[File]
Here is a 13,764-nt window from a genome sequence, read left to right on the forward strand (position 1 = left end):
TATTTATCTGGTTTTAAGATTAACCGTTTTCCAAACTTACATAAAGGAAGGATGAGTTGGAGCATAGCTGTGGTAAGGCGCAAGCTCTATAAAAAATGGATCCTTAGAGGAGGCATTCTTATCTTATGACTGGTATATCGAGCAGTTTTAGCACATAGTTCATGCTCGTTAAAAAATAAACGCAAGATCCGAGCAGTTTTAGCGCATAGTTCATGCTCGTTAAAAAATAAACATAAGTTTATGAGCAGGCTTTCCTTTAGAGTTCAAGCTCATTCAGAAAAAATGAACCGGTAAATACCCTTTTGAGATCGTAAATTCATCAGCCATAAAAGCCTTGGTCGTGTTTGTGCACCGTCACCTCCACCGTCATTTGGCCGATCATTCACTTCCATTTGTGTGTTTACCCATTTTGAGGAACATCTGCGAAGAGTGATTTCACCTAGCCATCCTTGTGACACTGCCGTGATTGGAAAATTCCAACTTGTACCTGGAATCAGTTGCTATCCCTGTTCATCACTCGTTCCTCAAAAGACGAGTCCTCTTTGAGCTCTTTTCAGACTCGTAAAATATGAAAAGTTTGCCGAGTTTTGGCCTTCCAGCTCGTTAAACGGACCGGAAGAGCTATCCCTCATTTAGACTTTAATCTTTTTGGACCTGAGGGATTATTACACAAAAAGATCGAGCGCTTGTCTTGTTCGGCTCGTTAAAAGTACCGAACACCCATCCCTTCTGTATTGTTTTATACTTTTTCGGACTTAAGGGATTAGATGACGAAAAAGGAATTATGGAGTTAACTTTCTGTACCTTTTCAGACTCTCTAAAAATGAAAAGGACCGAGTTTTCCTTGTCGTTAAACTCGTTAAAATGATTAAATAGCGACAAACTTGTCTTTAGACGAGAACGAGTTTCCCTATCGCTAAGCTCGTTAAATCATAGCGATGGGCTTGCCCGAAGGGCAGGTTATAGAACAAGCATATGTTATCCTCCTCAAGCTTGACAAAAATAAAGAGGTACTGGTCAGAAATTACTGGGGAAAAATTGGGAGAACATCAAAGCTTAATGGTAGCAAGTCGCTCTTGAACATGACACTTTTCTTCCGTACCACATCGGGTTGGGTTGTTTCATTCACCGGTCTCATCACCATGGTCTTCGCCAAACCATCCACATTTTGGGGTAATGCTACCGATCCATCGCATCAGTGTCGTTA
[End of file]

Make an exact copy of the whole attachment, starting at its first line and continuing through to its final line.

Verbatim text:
Here is a 13,764-nt window from a genome sequence, read left to right on the forward strand (position 1 = left end):
TATTTATCTGGTTTTAAGATTAACCGTTTTCCAAACTTACATAAAGGAAGGATGAGTTGGAGCATAGCTGTGGTAAGGCGCAAGCTCTATAAAAAATGGATCCTTAGAGGAGGCATTCTTATCTTATGACTGGTATATCGAGCAGTTTTAGCACATAGTTCATGCTCGTTAAAAAATAAACGCAAGATCCGAGCAGTTTTAGCGCATAGTTCATGCTCGTTAAAAAATAAACATAAGTTTATGAGCAGGCTTTCCTTTAGAGTTCAAGCTCATTCAGAAAAAATGAACCGGTAAATACCCTTTTGAGATCGTAAATTCATCAGCCATAAAAGCCTTGGTCGTGTTTGTGCACCGTCACCTCCACCGTCATTTGGCCGATCATTCACTTCCATTTGTGTGTTTACCCATTTTGAGGAACATCTGCGAAGAGTGATTTCACCTAGCCATCCTTGTGACACTGCCGTGATTGGAAAATTCCAACTTGTACCTGGAATCAGTTGCTATCCCTGTTCATCACTCGTTCCTCAAAAGACGAGTCCTCTTTGAGCTCTTTTCAGACTCGTAAAATATGAAAAGTTTGCCGAGTTTTGGCCTTCCAGCTCGTTAAACGGACCGGAAGAGCTATCCCTCATTTAGACTTTAATCTTTTTGGACCTGAGGGATTATTACACAAAAAGATCGAGCGCTTGTCTTGTTCGGCTCGTTAAAAGTACCGAACACCCATCCCTTCTGTATTGTTTTATACTTTTTCGGACTTAAGGGATTAGATGACGAAAAAGGAATTATGGAGTTAACTTTCTGTACCTTTTCAGACTCTCTAAAAATGAAAAGGACCGAGTTTTCCTTGTCGTTAAACTCGTTAAAATGATTAAATAGCGACAAACTTGTCTTTAGACGAGAACGAGTTTCCCTATCGCTAAGCTCGTTAAATCATAGCGATGGGCTTGCCCGAAGGGCAGGTTATAGAACAAGCATATGTTATCCTCCTCAAGCTTGACAAAAATAAAGAGGTACTGGTCAGAAATTACTGGGGAAAAATTGGGAGAACATCAAAGCTTAATGGTAGCAAGTCGCTCTTGAACATGACACTTTTCTTCCGTACCACATCGGGTTGGGTTGTTTCATTCACCGGTCTCATCACCATGGTCTTCGCCAAACCATCCACATTTTGGGGTAATGCTACCGATCCATCGCATCAGTGTCGTTA